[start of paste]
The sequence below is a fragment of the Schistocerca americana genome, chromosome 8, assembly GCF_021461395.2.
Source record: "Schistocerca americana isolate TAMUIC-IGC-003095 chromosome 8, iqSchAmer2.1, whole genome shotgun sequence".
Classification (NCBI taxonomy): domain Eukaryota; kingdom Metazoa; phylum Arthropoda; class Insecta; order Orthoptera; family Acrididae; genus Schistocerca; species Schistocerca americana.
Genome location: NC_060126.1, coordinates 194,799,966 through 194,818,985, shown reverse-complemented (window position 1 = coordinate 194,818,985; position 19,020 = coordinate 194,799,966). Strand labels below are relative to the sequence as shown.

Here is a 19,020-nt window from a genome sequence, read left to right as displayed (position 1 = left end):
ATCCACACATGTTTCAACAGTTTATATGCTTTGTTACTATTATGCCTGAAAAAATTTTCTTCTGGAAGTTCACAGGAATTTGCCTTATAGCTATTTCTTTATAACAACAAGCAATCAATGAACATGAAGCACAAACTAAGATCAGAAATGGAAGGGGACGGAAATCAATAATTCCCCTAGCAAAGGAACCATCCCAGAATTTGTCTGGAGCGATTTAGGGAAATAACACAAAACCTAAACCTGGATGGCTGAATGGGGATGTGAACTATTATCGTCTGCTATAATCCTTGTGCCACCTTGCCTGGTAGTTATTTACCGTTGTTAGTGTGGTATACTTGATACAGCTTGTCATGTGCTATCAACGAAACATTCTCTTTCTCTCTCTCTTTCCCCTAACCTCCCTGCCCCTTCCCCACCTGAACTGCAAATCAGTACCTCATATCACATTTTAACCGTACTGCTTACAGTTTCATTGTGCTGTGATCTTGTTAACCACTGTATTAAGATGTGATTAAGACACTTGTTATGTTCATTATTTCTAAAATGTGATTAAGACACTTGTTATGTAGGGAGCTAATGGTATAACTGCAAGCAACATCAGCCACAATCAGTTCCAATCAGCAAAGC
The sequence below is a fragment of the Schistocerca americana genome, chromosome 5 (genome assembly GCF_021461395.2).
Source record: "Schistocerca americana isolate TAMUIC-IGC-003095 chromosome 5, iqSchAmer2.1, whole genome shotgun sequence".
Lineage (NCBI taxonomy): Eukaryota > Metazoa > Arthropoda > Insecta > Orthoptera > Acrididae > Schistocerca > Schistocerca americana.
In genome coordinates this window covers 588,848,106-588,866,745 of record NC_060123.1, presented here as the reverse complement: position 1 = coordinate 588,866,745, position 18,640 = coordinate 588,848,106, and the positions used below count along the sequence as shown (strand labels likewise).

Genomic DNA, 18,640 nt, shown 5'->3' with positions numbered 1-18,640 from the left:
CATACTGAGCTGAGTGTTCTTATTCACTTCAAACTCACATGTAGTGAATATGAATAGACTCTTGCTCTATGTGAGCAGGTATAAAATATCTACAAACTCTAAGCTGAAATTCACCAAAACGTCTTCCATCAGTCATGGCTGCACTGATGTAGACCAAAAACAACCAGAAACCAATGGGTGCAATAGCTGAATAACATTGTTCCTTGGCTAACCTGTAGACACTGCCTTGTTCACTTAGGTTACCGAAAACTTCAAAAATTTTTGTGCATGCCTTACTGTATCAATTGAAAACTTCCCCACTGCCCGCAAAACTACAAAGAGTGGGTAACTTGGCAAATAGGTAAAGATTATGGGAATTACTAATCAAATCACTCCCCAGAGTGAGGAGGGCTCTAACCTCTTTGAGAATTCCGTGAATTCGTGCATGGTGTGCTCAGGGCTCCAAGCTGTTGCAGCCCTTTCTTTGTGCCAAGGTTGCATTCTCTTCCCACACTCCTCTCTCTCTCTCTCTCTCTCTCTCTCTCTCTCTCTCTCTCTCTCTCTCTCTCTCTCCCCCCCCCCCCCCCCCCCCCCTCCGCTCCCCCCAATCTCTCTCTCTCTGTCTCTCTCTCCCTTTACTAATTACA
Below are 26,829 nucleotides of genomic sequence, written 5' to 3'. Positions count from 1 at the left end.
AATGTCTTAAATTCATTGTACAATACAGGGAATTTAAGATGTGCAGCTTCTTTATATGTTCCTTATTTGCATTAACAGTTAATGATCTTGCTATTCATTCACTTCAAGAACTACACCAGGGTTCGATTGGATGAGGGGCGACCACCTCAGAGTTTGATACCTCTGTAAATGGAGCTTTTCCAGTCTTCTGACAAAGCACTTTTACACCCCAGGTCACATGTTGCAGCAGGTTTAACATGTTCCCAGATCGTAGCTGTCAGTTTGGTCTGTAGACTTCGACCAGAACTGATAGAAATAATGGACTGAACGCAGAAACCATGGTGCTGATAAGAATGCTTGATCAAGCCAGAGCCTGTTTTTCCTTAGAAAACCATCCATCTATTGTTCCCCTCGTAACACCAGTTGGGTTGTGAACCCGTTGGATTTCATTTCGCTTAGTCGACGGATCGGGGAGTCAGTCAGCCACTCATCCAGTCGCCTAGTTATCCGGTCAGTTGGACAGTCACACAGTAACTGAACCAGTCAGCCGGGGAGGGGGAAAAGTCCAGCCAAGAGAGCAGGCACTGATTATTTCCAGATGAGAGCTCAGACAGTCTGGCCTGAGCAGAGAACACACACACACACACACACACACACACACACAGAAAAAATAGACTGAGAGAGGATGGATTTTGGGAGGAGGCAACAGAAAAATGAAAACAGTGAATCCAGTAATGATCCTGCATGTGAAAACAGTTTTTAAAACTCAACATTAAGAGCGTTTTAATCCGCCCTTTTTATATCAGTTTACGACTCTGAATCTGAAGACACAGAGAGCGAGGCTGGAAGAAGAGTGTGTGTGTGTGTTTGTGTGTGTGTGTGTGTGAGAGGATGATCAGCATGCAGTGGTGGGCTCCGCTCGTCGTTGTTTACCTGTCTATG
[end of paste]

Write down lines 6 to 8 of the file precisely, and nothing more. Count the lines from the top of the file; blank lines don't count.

ATCCACACATGTTTCAACAGTTTATATGCTTTGTTACTATTATGCCTGAAAAAATTTTCTTCTGGAAGTTCACAGGAATTTGCCTTATAGCTATTTCTTTATAACAACAAGCAATCAATGAACATGAAGCACAAACTAAGATCAGAAATGGAAGGGGACGGAAATCAATAATTCCCCTAGCAAAGGAACCATCCCAGAATTTGTCTGGAGCGATTTAGGGAAATAACACAAAACCTAAACCTGGATGGCTGAATGGGGATGTGAACTATTATCGTCTGCTATAATCCTTGTGCCACCTTGCCTGGTAGTTATTTACCGTTGTTAGTGTGGTATACTTGATACAGCTTGTCATGTGCTATCAACGAAACATTCTCTTTCTCTCTCTCTTTCCCCTAACCTCCCTGCCCCTTCCCCACCTGAACTGCAAATCAGTACCTCATATCACATTTTAACCGTACTGCTTACAGTTTCATTGTGCTGTGATCTTGTTAACCACTGTATTAAGATGTGATTAAGACACTTGTTATGTTCATTATTTCTAAAATGTGATTAAGACACTTGTTATGTAGGGAGCTAATGGTATAACTGCAAGCAACATCAGCCACAATCAGTTCCAATCAGCAAAGC
The sequence below is a fragment of the Schistocerca americana genome, chromosome 5 (genome assembly GCF_021461395.2).
Source record: "Schistocerca americana isolate TAMUIC-IGC-003095 chromosome 5, iqSchAmer2.1, whole genome shotgun sequence".